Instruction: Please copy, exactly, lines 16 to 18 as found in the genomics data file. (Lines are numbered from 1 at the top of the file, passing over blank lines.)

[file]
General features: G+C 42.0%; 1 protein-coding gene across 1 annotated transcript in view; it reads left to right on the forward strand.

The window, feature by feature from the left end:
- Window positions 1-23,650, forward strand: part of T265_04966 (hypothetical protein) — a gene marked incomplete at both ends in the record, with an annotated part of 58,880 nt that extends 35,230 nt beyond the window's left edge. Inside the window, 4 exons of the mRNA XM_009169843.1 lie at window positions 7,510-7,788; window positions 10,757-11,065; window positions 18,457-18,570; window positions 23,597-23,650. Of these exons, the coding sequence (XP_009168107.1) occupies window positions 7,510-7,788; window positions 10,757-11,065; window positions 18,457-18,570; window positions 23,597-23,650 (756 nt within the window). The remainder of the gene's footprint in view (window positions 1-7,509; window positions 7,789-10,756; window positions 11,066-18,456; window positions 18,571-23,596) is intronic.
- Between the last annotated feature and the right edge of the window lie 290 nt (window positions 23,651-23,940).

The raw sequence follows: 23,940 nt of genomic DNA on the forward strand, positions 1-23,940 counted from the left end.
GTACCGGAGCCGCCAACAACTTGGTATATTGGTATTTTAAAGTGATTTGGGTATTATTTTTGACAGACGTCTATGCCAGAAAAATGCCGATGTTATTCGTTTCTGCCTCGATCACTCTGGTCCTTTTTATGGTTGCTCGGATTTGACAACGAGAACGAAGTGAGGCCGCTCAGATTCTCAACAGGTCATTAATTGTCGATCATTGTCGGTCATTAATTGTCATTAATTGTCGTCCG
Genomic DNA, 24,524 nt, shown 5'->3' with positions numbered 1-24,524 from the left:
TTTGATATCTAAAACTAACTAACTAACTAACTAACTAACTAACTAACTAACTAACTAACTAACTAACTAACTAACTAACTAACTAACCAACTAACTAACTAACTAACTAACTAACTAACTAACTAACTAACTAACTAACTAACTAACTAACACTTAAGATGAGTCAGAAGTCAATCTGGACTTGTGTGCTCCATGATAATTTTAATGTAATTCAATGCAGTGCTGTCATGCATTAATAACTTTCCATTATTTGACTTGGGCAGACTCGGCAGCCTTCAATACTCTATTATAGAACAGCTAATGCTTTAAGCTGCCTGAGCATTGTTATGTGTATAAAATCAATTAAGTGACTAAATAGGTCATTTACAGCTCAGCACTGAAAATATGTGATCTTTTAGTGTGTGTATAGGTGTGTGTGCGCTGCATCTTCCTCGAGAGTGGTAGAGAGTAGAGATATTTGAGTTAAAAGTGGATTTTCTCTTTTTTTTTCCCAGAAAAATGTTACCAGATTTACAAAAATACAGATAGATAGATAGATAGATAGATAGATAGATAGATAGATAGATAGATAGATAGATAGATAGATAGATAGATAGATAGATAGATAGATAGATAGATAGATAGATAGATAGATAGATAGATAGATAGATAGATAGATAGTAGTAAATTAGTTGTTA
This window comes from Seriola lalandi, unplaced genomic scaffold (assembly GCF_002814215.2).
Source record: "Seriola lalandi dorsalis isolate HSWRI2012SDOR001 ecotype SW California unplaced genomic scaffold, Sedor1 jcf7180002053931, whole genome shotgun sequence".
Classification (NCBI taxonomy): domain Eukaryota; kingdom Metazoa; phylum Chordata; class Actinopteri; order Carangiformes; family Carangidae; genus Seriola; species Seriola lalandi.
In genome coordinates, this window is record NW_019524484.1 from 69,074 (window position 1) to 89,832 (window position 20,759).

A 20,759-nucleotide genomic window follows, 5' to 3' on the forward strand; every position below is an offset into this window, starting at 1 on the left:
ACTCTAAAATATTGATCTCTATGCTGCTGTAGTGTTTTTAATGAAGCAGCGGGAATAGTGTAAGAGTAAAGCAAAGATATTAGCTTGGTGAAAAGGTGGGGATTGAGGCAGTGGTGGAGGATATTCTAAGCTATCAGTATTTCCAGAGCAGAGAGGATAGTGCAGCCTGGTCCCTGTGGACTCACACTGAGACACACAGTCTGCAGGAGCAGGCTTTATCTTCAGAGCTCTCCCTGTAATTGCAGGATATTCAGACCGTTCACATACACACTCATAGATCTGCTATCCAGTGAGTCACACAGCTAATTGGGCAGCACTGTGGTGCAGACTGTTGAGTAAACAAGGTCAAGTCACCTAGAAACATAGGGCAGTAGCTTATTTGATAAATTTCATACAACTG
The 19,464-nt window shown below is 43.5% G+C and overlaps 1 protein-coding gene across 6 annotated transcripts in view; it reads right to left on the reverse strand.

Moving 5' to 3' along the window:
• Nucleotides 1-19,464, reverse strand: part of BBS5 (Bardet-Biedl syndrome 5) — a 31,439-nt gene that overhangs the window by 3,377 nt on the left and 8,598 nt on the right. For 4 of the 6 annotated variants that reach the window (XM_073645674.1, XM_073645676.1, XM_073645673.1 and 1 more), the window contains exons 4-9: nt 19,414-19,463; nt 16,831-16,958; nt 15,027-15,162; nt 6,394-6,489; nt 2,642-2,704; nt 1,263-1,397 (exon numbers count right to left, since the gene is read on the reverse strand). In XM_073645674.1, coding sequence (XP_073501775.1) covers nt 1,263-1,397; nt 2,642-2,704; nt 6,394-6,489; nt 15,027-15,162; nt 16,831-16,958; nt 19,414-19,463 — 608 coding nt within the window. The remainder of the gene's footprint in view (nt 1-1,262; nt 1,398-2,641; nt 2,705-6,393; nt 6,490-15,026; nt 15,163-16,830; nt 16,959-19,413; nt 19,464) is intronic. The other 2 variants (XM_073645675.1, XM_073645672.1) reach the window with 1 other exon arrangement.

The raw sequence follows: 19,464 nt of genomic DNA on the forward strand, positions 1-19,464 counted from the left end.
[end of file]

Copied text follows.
Moving 5' to 3' along the window:
• Nucleotides 1-19,464, reverse strand: part of BBS5 (Bardet-Biedl syndrome 5) — a 31,439-nt gene that overhangs the window by 3,377 nt on the left and 8,598 nt on the right. For 4 of the 6 annotated variants that reach the window (XM_073645674.1, XM_073645676.1, XM_073645673.1 and 1 more), the window contains exons 4-9: nt 19,414-19,463; nt 16,831-16,958; nt 15,027-15,162; nt 6,394-6,489; nt 2,642-2,704; nt 1,263-1,397 (exon numbers count right to left, since the gene is read on the reverse strand). In XM_073645674.1, coding sequence (XP_073501775.1) covers nt 1,263-1,397; nt 2,642-2,704; nt 6,394-6,489; nt 15,027-15,162; nt 16,831-16,958; nt 19,414-19,463 — 608 coding nt within the window. The remainder of the gene's footprint in view (nt 1-1,262; nt 1,398-2,641; nt 2,705-6,393; nt 6,490-15,026; nt 15,163-16,830; nt 16,959-19,413; nt 19,464) is intronic. The other 2 variants (XM_073645675.1, XM_073645672.1) reach the window with 1 other exon arrangement.

The raw sequence follows: 19,464 nt of genomic DNA on the forward strand, positions 1-19,464 counted from the left end.